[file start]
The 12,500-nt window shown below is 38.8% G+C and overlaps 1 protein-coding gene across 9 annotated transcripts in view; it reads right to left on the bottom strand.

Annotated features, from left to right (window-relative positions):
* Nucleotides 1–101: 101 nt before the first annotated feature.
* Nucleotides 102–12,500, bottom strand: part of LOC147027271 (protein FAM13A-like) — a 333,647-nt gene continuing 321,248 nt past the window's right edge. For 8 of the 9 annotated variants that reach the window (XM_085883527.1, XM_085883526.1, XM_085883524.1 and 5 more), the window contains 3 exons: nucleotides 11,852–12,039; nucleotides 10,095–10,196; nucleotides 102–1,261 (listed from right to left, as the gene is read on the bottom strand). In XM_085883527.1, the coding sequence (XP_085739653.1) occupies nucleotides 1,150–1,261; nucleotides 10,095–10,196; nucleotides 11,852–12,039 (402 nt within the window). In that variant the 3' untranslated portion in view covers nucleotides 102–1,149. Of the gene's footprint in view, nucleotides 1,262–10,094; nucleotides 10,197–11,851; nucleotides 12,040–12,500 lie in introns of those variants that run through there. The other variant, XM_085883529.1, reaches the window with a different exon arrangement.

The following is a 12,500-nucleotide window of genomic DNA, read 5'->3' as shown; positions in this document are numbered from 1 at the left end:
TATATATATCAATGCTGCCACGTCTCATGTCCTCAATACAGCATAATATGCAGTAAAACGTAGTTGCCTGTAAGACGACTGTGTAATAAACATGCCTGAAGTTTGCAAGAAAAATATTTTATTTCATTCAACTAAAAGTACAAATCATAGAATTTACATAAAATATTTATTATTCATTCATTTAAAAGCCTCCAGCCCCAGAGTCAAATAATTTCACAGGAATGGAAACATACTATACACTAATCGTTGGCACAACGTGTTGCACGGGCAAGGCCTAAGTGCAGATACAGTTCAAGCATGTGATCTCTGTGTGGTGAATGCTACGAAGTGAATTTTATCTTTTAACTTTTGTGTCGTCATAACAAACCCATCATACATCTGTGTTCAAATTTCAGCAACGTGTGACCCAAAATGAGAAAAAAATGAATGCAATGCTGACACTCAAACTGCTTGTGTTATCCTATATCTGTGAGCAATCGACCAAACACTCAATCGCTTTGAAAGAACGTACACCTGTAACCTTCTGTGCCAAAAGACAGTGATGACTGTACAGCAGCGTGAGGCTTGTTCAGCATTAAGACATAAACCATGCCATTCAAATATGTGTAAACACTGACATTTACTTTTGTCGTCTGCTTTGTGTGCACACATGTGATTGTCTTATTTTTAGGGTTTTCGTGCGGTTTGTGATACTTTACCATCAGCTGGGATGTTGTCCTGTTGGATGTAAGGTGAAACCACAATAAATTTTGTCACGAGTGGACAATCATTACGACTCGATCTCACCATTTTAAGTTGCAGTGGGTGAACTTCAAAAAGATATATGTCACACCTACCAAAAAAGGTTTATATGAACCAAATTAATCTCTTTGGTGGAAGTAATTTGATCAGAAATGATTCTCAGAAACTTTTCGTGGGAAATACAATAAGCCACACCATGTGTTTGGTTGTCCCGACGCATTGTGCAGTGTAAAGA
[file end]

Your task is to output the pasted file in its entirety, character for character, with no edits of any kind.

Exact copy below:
The 12,500-nt window shown below is 38.8% G+C and overlaps 1 protein-coding gene across 9 annotated transcripts in view; it reads right to left on the bottom strand.

Annotated features, from left to right (window-relative positions):
* Nucleotides 1–101: 101 nt before the first annotated feature.
* Nucleotides 102–12,500, bottom strand: part of LOC147027271 (protein FAM13A-like) — a 333,647-nt gene continuing 321,248 nt past the window's right edge. For 8 of the 9 annotated variants that reach the window (XM_085883527.1, XM_085883526.1, XM_085883524.1 and 5 more), the window contains 3 exons: nucleotides 11,852–12,039; nucleotides 10,095–10,196; nucleotides 102–1,261 (listed from right to left, as the gene is read on the bottom strand). In XM_085883527.1, the coding sequence (XP_085739653.1) occupies nucleotides 1,150–1,261; nucleotides 10,095–10,196; nucleotides 11,852–12,039 (402 nt within the window). In that variant the 3' untranslated portion in view covers nucleotides 102–1,149. Of the gene's footprint in view, nucleotides 1,262–10,094; nucleotides 10,197–11,851; nucleotides 12,040–12,500 lie in introns of those variants that run through there. The other variant, XM_085883529.1, reaches the window with a different exon arrangement.

The following is a 12,500-nucleotide window of genomic DNA, read 5'->3' as shown; positions in this document are numbered from 1 at the left end:
TATATATATCAATGCTGCCACGTCTCATGTCCTCAATACAGCATAATATGCAGTAAAACGTAGTTGCCTGTAAGACGACTGTGTAATAAACATGCCTGAAGTTTGCAAGAAAAATATTTTATTTCATTCAACTAAAAGTACAAATCATAGAATTTACATAAAATATTTATTATTCATTCATTTAAAAGCCTCCAGCCCCAGAGTCAAATAATTTCACAGGAATGGAAACATACTATACACTAATCGTTGGCACAACGTGTTGCACGGGCAAGGCCTAAGTGCAGATACAGTTCAAGCATGTGATCTCTGTGTGGTGAATGCTACGAAGTGAATTTTATCTTTTAACTTTTGTGTCGTCATAACAAACCCATCATACATCTGTGTTCAAATTTCAGCAACGTGTGACCCAAAATGAGAAAAAAATGAATGCAATGCTGACACTCAAACTGCTTGTGTTATCCTATATCTGTGAGCAATCGACCAAACACTCAATCGCTTTGAAAGAACGTACACCTGTAACCTTCTGTGCCAAAAGACAGTGATGACTGTACAGCAGCGTGAGGCTTGTTCAGCATTAAGACATAAACCATGCCATTCAAATATGTGTAAACACTGACATTTACTTTTGTCGTCTGCTTTGTGTGCACACATGTGATTGTCTTATTTTTAGGGTTTTCGTGCGGTTTGTGATACTTTACCATCAGCTGGGATGTTGTCCTGTTGGATGTAAGGTGAAACCACAATAAATTTTGTCACGAGTGGACAATCATTACGACTCGATCTCACCATTTTAAGTTGCAGTGGGTGAACTTCAAAAAGATATATGTCACACCTACCAAAAAAGGTTTATATGAACCAAATTAATCTCTTTGGTGGAAGTAATTTGATCAGAAATGATTCTCAGAAACTTTTCGTGGGAAATACAATAAGCCACACCATGTGTTTGGTTGTCCCGACGCATTGTGCAGTGTAAAGA